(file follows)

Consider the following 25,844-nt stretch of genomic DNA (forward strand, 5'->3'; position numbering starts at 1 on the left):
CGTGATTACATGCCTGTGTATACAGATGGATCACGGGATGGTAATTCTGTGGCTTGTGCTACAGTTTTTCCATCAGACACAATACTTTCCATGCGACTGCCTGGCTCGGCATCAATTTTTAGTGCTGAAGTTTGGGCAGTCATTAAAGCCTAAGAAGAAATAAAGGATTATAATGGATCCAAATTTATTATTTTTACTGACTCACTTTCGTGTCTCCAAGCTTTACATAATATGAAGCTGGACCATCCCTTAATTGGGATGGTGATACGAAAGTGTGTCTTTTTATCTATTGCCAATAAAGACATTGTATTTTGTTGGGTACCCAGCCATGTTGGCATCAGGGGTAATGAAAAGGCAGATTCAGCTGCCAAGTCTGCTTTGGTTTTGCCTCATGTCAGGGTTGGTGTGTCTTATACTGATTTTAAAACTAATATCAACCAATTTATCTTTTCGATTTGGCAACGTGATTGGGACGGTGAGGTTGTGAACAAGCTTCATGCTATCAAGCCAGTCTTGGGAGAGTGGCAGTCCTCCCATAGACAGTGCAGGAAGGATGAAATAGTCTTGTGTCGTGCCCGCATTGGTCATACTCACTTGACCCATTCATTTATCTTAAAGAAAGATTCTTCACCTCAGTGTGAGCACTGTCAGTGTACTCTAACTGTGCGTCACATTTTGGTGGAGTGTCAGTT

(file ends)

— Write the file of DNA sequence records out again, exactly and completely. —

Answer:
Consider the following 25,844-nt stretch of genomic DNA (forward strand, 5'->3'; position numbering starts at 1 on the left):
CGTGATTACATGCCTGTGTATACAGATGGATCACGGGATGGTAATTCTGTGGCTTGTGCTACAGTTTTTCCATCAGACACAATACTTTCCATGCGACTGCCTGGCTCGGCATCAATTTTTAGTGCTGAAGTTTGGGCAGTCATTAAAGCCTAAGAAGAAATAAAGGATTATAATGGATCCAAATTTATTATTTTTACTGACTCACTTTCGTGTCTCCAAGCTTTACATAATATGAAGCTGGACCATCCCTTAATTGGGATGGTGATACGAAAGTGTGTCTTTTTATCTATTGCCAATAAAGACATTGTATTTTGTTGGGTACCCAGCCATGTTGGCATCAGGGGTAATGAAAAGGCAGATTCAGCTGCCAAGTCTGCTTTGGTTTTGCCTCATGTCAGGGTTGGTGTGTCTTATACTGATTTTAAAACTAATATCAACCAATTTATCTTTTCGATTTGGCAACGTGATTGGGACGGTGAGGTTGTGAACAAGCTTCATGCTATCAAGCCAGTCTTGGGAGAGTGGCAGTCCTCCCATAGACAGTGCAGGAAGGATGAAATAGTCTTGTGTCGTGCCCGCATTGGTCATACTCACTTGACCCATTCATTTATCTTAAAGAAAGATTCTTCACCTCAGTGTGAGCACTGTCAGTGTACTCTAACTGTGCGTCACATTTTGGTGGAGTGTCAGTT